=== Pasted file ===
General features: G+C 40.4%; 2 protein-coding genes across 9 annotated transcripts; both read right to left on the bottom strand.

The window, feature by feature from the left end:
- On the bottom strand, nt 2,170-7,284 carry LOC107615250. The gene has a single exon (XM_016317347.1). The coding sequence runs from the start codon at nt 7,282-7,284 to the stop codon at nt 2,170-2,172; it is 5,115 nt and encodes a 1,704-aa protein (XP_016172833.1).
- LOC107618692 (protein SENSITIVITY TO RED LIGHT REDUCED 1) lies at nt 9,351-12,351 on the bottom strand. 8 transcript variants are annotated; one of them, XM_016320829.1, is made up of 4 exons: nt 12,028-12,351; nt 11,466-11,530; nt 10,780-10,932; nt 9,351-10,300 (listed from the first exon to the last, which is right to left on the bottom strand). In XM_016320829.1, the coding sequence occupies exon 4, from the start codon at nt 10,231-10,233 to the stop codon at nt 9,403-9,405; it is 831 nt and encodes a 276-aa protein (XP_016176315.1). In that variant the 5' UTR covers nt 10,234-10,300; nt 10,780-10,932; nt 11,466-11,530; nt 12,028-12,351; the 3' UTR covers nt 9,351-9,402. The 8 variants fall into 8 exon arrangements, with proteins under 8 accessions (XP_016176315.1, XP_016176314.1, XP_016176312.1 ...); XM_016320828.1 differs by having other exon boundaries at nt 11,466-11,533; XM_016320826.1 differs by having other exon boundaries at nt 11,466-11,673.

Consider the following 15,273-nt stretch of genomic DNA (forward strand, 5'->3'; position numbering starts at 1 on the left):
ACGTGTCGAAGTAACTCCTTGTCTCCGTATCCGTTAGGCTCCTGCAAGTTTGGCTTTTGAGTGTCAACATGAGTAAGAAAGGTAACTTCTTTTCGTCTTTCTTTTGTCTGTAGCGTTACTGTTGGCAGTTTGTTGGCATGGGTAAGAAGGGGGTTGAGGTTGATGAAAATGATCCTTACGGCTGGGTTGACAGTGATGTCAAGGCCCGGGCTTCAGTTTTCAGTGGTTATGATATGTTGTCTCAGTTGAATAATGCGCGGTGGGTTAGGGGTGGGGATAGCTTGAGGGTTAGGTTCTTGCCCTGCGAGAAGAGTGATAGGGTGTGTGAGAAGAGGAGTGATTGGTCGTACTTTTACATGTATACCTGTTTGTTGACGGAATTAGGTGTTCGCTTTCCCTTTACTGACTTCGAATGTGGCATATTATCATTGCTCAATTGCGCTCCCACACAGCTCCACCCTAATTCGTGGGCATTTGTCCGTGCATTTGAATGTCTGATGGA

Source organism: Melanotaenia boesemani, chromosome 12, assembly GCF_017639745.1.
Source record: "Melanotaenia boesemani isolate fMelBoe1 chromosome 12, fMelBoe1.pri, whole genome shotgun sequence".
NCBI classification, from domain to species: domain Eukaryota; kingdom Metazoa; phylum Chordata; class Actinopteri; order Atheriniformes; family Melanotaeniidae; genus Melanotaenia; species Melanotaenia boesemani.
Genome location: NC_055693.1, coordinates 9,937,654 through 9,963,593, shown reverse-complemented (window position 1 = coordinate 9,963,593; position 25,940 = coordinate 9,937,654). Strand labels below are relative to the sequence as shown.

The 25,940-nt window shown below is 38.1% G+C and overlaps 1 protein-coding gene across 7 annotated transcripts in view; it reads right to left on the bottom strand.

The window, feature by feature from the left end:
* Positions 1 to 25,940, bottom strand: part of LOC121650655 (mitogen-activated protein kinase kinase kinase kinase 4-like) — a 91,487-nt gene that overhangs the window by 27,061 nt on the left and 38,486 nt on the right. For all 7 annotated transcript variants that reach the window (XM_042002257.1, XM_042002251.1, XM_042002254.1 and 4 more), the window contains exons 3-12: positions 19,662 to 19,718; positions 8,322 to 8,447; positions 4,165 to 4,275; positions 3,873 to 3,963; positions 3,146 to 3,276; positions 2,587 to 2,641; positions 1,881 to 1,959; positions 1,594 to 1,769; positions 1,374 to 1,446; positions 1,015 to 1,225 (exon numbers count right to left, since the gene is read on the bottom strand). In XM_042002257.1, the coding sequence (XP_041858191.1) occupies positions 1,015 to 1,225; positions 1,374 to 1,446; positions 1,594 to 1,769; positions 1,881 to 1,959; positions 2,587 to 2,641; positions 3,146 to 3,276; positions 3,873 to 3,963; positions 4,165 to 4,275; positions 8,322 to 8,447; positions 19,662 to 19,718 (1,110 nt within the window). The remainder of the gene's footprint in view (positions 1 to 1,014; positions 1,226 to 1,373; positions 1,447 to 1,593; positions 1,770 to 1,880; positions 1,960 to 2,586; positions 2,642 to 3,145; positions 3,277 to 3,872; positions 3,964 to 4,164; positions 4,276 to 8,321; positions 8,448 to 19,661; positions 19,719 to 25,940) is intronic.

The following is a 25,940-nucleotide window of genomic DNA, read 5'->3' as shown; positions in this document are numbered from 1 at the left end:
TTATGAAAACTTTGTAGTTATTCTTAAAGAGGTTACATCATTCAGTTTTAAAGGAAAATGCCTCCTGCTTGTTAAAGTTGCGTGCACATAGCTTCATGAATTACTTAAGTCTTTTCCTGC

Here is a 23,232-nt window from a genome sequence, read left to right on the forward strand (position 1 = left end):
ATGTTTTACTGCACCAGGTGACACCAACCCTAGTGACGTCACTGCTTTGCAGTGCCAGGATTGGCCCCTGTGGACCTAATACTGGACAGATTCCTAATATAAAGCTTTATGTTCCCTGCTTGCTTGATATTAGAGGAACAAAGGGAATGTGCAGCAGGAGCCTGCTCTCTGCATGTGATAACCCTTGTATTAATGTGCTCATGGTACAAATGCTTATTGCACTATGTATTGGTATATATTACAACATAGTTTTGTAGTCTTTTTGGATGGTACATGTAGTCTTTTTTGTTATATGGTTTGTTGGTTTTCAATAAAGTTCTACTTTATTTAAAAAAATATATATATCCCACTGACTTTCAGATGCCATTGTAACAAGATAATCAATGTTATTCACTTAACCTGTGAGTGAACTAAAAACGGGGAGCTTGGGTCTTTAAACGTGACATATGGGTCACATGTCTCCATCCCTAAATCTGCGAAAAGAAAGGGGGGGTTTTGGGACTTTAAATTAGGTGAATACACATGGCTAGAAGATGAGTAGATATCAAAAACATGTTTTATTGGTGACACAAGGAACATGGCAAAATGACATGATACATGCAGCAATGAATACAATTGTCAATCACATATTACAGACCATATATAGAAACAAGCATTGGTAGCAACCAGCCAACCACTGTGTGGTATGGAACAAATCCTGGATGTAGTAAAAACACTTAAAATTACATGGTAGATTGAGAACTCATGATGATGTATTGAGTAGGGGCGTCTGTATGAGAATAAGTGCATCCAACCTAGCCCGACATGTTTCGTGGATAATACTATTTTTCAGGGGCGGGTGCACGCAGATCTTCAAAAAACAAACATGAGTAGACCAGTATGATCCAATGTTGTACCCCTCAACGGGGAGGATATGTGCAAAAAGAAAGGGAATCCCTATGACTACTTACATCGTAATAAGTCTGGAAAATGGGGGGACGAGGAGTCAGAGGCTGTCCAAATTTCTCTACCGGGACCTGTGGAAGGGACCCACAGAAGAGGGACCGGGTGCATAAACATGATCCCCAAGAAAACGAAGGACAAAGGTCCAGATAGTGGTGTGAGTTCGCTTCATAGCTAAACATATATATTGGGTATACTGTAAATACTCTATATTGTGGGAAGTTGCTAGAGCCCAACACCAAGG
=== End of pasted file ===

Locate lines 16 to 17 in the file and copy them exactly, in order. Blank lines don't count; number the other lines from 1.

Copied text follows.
Here is a 23,232-nt window from a genome sequence, read left to right on the forward strand (position 1 = left end):
ATGTTTTACTGCACCAGGTGACACCAACCCTAGTGACGTCACTGCTTTGCAGTGCCAGGATTGGCCCCTGTGGACCTAATACTGGACAGATTCCTAATATAAAGCTTTATGTTCCCTGCTTGCTTGATATTAGAGGAACAAAGGGAATGTGCAGCAGGAGCCTGCTCTCTGCATGTGATAACCCTTGTATTAATGTGCTCATGGTACAAATGCTTATTGCACTATGTATTGGTATATATTACAACATAGTTTTGTAGTCTTTTTGGATGGTACATGTAGTCTTTTTTGTTATATGGTTTGTTGGTTTTCAATAAAGTTCTACTTTATTTAAAAAAATATATATATCCCACTGACTTTCAGATGCCATTGTAACAAGATAATCAATGTTATTCACTTAACCTGTGAGTGAACTAAAAACGGGGAGCTTGGGTCTTTAAACGTGACATATGGGTCACATGTCTCCATCCCTAAATCTGCGAAAAGAAAGGGGGGGTTTTGGGACTTTAAATTAGGTGAATACACATGGCTAGAAGATGAGTAGATATCAAAAACATGTTTTATTGGTGACACAAGGAACATGGCAAAATGACATGATACATGCAGCAATGAATACAATTGTCAATCACATATTACAGACCATATATAGAAACAAGCATTGGTAGCAACCAGCCAACCACTGTGTGGTATGGAACAAATCCTGGATGTAGTAAAAACACTTAAAATTACATGGTAGATTGAGAACTCATGATGATGTATTGAGTAGGGGCGTCTGTATGAGAATAAGTGCATCCAACCTAGCCCGACATGTTTCGTGGATAATACTATTTTTCAGGGGCGGGTGCACGCAGATCTTCAAAAAACAAACATGAGTAGACCAGTATGATCCAATGTTGTACCCCTCAACGGGGAGGATATGTGCAAAAAGAAAGGGAATCCCTATGACTACTTACATCGTAATAAGTCTGGAAAATGGGGGGACGAGGAGTCAGAGGCTGTCCAAATTTCTCTACCGGGACCTGTGGAAGGGACCCACAGAAGAGGGACCGGGTGCATAAACATGATCCCCAAGAAAACGAAGGACAAAGGTCCAGATAGTGGTGTGAGTTCGCTTCATAGCTAAACATATATATTGGGTATACTGTAAATACTCTATATTGTGGGAAGTTGCTAGAGCCCAACACCAAGG